Learn To Protect Your Baby From Environmental Hazards
Five Important Tips for Pregnant Women and Parents
New York City — Thursday, June 14, 2012
Potential hazards and pollutants may lurk around almost every corner – they may be in a child’s toy, in the air, in the water and food they eat, or in everyday household items.
But armed with information, pregnant women and parents can take steps to limit their children’s exposure to environmental hazards and give them a healthy start in life.
Two leading experts in the field of children’s environmental health separated reality from the myth about health hazards in every day life.
Frederica P. Perera, DrPH, director of the Columbia Center for Children’s Environmental Health and Maida P. Galvez, MD, MPH, FAAP, director of the Mount Sinai Region 2 Pediatric Environmental Health Specialty Unit (PEHSU) presented the latest research on long-term health consequences of exposure to plastics, air pollution, lead and pesticides.
“We have learned a lot in recent years about what we can do to protect babies from environmental hazards and there are steps parents can take to lower their children’s exposure to pollutants,” said Dr. Diane Ashton, March of Dimes deputy medical director.
The March of Dimes urges pregnant women avoid known hazards, such as:
Cigarette smoke, including secondhand smoke by quitting smoking and asking people not to smoke around them.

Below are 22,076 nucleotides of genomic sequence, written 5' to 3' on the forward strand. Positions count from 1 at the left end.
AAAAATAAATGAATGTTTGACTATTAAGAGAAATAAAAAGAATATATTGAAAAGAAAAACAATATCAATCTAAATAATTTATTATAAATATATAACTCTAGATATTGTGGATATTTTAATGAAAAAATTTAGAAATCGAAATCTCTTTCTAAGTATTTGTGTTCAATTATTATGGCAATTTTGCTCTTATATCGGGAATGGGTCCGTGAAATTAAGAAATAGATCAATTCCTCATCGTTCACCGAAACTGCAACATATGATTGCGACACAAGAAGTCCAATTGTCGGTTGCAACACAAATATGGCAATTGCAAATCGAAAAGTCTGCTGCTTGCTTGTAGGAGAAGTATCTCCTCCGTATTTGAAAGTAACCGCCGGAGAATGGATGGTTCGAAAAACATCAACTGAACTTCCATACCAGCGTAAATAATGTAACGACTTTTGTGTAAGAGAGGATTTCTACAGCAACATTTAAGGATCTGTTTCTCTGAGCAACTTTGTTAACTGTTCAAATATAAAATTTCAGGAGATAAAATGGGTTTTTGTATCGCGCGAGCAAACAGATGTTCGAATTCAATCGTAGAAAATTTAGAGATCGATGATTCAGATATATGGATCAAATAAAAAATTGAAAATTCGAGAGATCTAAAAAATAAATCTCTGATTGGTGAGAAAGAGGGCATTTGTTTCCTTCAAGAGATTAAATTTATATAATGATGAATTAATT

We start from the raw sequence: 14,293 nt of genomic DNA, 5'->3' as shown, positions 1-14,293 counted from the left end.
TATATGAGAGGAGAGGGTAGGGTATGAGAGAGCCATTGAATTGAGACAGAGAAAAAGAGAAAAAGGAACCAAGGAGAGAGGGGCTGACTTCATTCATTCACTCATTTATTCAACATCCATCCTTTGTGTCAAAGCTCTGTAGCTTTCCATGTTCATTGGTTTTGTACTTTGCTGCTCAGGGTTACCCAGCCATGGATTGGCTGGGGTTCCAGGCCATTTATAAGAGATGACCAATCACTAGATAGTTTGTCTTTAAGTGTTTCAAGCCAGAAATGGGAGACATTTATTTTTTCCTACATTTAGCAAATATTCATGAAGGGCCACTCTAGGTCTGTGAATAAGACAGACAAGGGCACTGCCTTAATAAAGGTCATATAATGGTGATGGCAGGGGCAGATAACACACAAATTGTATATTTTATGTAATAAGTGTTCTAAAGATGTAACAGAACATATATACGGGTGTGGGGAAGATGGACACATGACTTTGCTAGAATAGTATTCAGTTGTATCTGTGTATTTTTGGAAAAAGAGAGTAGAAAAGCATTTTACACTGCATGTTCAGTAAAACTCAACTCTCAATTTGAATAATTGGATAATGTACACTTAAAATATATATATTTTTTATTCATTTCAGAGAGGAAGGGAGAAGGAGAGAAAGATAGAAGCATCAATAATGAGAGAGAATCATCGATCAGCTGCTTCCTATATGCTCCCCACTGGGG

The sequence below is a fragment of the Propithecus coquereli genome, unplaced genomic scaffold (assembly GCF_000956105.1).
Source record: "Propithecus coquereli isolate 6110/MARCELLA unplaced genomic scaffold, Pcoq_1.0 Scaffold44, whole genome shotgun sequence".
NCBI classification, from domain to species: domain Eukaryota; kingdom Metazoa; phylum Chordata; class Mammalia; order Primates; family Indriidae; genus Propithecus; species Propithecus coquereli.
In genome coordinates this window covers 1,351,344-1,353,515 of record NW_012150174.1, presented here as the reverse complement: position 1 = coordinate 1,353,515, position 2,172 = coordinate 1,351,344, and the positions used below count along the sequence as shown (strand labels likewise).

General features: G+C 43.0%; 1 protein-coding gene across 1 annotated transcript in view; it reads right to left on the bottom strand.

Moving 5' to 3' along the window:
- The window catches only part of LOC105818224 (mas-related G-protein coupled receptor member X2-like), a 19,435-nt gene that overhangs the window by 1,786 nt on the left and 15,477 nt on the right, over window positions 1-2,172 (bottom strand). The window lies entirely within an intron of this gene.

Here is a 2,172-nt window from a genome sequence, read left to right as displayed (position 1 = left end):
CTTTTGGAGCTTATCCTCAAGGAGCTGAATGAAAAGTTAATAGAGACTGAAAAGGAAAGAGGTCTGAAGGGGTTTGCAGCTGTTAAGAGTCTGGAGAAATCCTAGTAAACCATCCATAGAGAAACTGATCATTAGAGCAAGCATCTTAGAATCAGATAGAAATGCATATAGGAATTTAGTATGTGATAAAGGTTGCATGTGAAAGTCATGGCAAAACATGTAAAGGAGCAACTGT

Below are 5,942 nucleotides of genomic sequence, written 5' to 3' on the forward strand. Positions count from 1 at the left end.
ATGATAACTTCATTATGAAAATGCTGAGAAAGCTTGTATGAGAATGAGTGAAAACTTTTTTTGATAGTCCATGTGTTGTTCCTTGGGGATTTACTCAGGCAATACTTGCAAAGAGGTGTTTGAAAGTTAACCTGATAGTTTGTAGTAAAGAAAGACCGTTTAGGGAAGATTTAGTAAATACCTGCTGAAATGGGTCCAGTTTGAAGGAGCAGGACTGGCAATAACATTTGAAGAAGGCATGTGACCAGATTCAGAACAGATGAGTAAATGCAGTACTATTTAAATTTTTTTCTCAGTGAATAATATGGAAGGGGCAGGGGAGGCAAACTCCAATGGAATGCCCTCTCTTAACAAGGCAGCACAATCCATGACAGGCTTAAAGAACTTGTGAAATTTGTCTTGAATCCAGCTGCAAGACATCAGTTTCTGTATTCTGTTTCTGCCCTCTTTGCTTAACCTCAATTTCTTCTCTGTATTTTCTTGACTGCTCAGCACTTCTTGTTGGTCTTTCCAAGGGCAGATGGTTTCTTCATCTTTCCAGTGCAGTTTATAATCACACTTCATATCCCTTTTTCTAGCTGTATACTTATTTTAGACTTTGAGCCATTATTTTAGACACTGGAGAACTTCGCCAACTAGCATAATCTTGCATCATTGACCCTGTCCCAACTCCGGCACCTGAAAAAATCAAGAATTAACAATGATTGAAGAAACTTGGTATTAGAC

Chemicals with strong smells, like turpentine, paint thinner or paint by wearing gloves or a face mask.
Insecticides and pesticides, such as bug spray and weed killer.
Plastics with the number 3, 6 or 7 on the bottom which means that they are made with phthalates, polystyrene foam or bisphenol A, which may have a harmful affect on children’s development.
Let your health care provider or dentist know if you are pregnant before getting an X-ray.
For more information visit Your baby's environment page on marchofdimes.org.
About March of Dimes
The March of Dimes is the leading nonprofit organization for pregnancy and baby health. With chapters nationwide, the March of Dimes works to improve the health of babies by preventing birth defects, premature birth and infant mortality. On November 17, 2012, the March of Dimes and its global partners will observe World Prematurity Day to raise awareness that preterm birth is a serious problem worldwide.
For the latest resources and health information, visit our websites marchofdimes.org and nacersano.org. To participate in our annual signature fundraising event, visit marchforbabies.org. If you have been affected by prematurity or birth defects, visit our shareyourstory.org community to find comfort and support. For detailed national, state and local perinatal statistics, visit persistats.org. You can also find us on Facebook or follow us on Twitter.